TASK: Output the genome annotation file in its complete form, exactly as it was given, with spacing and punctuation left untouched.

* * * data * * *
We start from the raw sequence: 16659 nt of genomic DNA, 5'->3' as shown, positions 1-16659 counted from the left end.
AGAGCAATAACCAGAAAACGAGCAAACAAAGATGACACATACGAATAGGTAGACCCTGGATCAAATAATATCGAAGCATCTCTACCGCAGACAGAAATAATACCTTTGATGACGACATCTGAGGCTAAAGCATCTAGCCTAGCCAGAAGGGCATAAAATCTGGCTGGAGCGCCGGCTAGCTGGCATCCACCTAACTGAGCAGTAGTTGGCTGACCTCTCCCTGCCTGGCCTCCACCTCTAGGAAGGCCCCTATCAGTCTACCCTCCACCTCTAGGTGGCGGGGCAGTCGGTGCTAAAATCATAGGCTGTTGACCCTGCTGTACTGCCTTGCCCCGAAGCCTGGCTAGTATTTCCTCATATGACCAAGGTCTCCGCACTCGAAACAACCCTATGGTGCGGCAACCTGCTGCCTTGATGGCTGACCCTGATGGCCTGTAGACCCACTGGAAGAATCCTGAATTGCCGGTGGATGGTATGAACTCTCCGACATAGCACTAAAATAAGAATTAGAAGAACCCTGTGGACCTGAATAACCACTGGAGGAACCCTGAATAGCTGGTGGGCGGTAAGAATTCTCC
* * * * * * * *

We start from the raw sequence: 16659 nt of genomic DNA, 5'->3' as shown, positions 1-16659 counted from the left end.
AGAGCAATAACCAGAAAACGAGCAAACAAAGATGACACATACGAATAGGTAGACCCTGGATCAAATAATATCGAAGCATCTCTACCGCAGACAGAAATAATACCTTTGATGACGACATCTGAGGCTAAAGCATCTAGCCTAGCCAGAAGGGCATAAAATCTGGCTGGAGCGCCGGCTAGCTGGCATCCACCTAACTGAGCAGTAGTTGGCTGACCTCTCCCTGCCTGGCCTCCACCTCTAGGAAGGCCCCTATCAGTCTACCCTCCACCTCTAGGTGGCGGGGCAGTCGGTGCTAAAATCATAGGCTGTTGACCCTGCTGTACTGCCTTGCCCCGAAGCCTGGCTAGTATTTCCTCATATGACCAAGGTCTCCGCACTCGAAACAACCCTATGGTGCGGCAACCTGCTGCCTTGATGGCTGACCCTGATGGCCTGTAGACCCACTGGAAGAATCCTGAATTGCCGGTGGATGGTATGAACTCTCCGACATAGCACTAAAATAAGAATTAGAAGAACCCTGTGGACCTGAATAACCACTGGAGGAACCCTGAATAGCTGGTGGGCGGTAAGAATTCTCC